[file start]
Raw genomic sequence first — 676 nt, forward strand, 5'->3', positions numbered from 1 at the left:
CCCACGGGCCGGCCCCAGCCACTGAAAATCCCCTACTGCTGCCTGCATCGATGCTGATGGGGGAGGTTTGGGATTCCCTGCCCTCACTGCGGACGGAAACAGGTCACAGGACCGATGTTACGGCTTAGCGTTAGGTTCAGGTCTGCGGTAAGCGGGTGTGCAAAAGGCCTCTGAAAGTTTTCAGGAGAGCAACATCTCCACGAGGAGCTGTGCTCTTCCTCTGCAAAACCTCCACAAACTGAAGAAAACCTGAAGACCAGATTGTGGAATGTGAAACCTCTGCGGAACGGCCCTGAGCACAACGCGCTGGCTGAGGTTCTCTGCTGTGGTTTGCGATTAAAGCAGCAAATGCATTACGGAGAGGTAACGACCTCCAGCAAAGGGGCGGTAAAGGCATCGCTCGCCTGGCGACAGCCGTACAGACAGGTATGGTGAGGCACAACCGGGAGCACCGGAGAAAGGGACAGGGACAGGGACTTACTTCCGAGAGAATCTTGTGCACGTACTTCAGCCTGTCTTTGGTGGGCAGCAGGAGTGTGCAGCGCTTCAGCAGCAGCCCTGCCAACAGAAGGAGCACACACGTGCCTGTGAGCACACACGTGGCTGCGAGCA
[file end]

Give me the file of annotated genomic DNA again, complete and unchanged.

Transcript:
Raw genomic sequence first — 676 nt, forward strand, 5'->3', positions numbered from 1 at the left:
CCCACGGGCCGGCCCCAGCCACTGAAAATCCCCTACTGCTGCCTGCATCGATGCTGATGGGGGAGGTTTGGGATTCCCTGCCCTCACTGCGGACGGAAACAGGTCACAGGACCGATGTTACGGCTTAGCGTTAGGTTCAGGTCTGCGGTAAGCGGGTGTGCAAAAGGCCTCTGAAAGTTTTCAGGAGAGCAACATCTCCACGAGGAGCTGTGCTCTTCCTCTGCAAAACCTCCACAAACTGAAGAAAACCTGAAGACCAGATTGTGGAATGTGAAACCTCTGCGGAACGGCCCTGAGCACAACGCGCTGGCTGAGGTTCTCTGCTGTGGTTTGCGATTAAAGCAGCAAATGCATTACGGAGAGGTAACGACCTCCAGCAAAGGGGCGGTAAAGGCATCGCTCGCCTGGCGACAGCCGTACAGACAGGTATGGTGAGGCACAACCGGGAGCACCGGAGAAAGGGACAGGGACAGGGACTTACTTCCGAGAGAATCTTGTGCACGTACTTCAGCCTGTCTTTGGTGGGCAGCAGGAGTGTGCAGCGCTTCAGCAGCAGCCCTGCCAACAGAAGGAGCACACACGTGCCTGTGAGCACACACGTGGCTGCGAGCA